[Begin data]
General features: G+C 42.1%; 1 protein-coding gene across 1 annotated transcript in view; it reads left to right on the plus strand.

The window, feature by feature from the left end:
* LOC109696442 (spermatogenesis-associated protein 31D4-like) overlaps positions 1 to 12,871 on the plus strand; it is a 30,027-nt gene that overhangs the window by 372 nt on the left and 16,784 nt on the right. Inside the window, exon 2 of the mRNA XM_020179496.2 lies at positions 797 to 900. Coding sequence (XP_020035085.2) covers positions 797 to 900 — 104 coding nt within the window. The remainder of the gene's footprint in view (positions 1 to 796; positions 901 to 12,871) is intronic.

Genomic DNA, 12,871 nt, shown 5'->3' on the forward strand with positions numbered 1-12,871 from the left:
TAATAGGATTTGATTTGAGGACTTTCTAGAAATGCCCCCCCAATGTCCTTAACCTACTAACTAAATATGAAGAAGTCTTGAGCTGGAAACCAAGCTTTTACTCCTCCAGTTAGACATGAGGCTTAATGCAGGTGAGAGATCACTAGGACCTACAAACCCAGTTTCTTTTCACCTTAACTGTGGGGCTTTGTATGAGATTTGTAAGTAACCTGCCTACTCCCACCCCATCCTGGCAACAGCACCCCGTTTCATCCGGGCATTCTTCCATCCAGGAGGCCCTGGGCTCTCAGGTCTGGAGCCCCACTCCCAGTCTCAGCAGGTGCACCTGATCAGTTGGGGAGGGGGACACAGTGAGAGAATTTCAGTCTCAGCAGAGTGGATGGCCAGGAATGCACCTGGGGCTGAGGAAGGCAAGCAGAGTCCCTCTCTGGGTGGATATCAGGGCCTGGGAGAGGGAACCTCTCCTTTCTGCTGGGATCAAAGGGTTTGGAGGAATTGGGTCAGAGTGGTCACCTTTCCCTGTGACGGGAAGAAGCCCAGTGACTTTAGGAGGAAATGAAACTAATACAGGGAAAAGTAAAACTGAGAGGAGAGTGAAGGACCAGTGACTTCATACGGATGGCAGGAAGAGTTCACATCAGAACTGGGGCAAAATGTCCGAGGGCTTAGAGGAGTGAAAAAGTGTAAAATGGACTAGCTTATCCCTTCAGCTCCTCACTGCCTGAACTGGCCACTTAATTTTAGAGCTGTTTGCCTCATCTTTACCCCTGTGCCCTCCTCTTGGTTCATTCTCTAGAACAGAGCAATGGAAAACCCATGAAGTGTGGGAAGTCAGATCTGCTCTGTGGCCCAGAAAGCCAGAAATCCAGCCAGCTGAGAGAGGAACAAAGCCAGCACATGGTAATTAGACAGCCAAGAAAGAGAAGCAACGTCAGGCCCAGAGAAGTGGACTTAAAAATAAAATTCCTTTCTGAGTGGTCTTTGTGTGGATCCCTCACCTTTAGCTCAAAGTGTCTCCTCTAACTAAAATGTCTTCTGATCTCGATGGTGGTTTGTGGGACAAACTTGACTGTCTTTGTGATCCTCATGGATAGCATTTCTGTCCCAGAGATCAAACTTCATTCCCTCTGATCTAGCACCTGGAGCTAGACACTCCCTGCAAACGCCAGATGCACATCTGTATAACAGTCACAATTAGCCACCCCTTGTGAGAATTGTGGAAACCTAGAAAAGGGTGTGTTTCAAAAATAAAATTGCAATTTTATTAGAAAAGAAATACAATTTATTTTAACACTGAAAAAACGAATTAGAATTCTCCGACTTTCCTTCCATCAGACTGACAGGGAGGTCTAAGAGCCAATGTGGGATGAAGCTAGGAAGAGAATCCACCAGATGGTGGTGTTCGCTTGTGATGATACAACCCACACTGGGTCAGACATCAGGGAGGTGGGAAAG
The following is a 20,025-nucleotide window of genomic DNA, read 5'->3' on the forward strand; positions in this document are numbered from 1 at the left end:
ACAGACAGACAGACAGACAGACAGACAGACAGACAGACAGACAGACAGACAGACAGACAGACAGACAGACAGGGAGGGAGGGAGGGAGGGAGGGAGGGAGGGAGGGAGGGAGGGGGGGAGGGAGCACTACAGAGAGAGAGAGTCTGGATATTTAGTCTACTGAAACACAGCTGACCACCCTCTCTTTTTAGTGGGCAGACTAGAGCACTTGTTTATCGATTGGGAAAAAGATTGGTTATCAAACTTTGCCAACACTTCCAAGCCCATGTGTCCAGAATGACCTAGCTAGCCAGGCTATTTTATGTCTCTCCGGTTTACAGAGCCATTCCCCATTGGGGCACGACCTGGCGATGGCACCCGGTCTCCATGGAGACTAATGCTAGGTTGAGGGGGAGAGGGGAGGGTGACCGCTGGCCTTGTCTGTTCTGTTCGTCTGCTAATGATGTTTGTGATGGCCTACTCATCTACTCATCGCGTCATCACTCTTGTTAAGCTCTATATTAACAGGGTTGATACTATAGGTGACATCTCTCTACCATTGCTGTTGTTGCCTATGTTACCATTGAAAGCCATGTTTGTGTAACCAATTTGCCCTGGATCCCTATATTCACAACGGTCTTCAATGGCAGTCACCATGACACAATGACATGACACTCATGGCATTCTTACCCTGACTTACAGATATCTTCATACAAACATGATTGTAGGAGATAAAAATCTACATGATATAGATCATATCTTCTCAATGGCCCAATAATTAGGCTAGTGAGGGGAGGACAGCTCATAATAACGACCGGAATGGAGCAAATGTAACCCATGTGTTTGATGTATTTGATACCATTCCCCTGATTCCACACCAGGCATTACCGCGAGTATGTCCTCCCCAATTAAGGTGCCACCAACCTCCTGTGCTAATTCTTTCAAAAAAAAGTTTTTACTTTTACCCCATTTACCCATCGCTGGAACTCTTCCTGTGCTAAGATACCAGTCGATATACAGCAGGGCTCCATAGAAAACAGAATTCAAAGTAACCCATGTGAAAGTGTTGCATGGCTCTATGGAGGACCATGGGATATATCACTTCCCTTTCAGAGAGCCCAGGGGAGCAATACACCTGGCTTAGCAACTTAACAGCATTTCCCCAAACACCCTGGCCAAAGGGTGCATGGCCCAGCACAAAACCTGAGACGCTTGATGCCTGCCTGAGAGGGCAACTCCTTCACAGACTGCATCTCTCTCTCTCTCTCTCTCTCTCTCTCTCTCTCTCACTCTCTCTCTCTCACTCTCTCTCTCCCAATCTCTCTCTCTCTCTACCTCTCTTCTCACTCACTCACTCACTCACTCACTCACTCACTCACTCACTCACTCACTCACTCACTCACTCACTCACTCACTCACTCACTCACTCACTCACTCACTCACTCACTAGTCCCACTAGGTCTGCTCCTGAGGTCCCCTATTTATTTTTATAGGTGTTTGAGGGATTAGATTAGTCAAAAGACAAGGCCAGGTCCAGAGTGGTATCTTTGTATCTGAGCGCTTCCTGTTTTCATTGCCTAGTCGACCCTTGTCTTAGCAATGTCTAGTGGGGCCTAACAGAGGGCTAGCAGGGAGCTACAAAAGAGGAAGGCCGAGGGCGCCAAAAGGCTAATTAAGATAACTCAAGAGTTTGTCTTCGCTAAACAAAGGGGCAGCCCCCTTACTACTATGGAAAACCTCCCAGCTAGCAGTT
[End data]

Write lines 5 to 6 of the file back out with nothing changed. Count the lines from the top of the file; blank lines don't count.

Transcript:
TAATAGGATTTGATTTGAGGACTTTCTAGAAATGCCCCCCCAATGTCCTTAACCTACTAACTAAATATGAAGAAGTCTTGAGCTGGAAACCAAGCTTTTACTCCTCCAGTTAGACATGAGGCTTAATGCAGGTGAGAGATCACTAGGACCTACAAACCCAGTTTCTTTTCACCTTAACTGTGGGGCTTTGTATGAGATTTGTAAGTAACCTGCCTACTCCCACCCCATCCTGGCAACAGCACCCCGTTTCATCCGGGCATTCTTCCATCCAGGAGGCCCTGGGCTCTCAGGTCTGGAGCCCCACTCCCAGTCTCAGCAGGTGCACCTGATCAGTTGGGGAGGGGGACACAGTGAGAGAATTTCAGTCTCAGCAGAGTGGATGGCCAGGAATGCACCTGGGGCTGAGGAAGGCAAGCAGAGTCCCTCTCTGGGTGGATATCAGGGCCTGGGAGAGGGAACCTCTCCTTTCTGCTGGGATCAAAGGGTTTGGAGGAATTGGGTCAGAGTGGTCACCTTTCCCTGTGACGGGAAGAAGCCCAGTGACTTTAGGAGGAAATGAAACTAATACAGGGAAAAGTAAAACTGAGAGGAGAGTGAAGGACCAGTGACTTCATACGGATGGCAGGAAGAGTTCACATCAGAACTGGGGCAAAATGTCCGAGGGCTTAGAGGAGTGAAAAAGTGTAAAATGGACTAGCTTATCCCTTCAGCTCCTCACTGCCTGAACTGGCCACTTAATTTTAGAGCTGTTTGCCTCATCTTTACCCCTGTGCCCTCCTCTTGGTTCATTCTCTAGAACAGAGCAATGGAAAACCCATGAAGTGTGGGAAGTCAGATCTGCTCTGTGGCCCAGAAAGCCAGAAATCCAGCCAGCTGAGAGAGGAACAAAGCCAGCACATGGTAATTAGACAGCCAAGAAAGAGAAGCAACGTCAGGCCCAGAGAAGTGGACTTAAAAATAAAATTCCTTTCTGAGTGGTCTTTGTGTGGATCCCTCACCTTTAGCTCAAAGTGTCTCCTCTAACTAAAATGTCTTCTGATCTCGATGGTGGTTTGTGGGACAAACTTGACTGTCTTTGTGATCCTCATGGATAGCATTTCTGTCCCAGAGATCAAACTTCATTCCCTCTGATCTAGCACCTGGAGCTAGACACTCCCTGCAAACGCCAGATGCACATCTGTATAACAGTCACAATTAGCCACCCCTTGTGAGAATTGTGGAAACCTAGAAAAGGGTGTGTTTCAAAAATAAAATTGCAATTTTATTAGAAAAGAAATACAATTTATTTTAACACTGAAAAAACGAATTAGAATTCTCCGACTTTCCTTCCATCAGACTGACAGGGAGGTCTAAGAGCCAATGTGGGATGAAGCTAGGAAGAGAATCCACCAGATGGTGGTGTTCGCTTGTGATGATACAACCCACACTGGGTCAGACATCAGGGAGGTGGGAAAG
The following is a 20,025-nucleotide window of genomic DNA, read 5'->3' on the forward strand; positions in this document are numbered from 1 at the left end: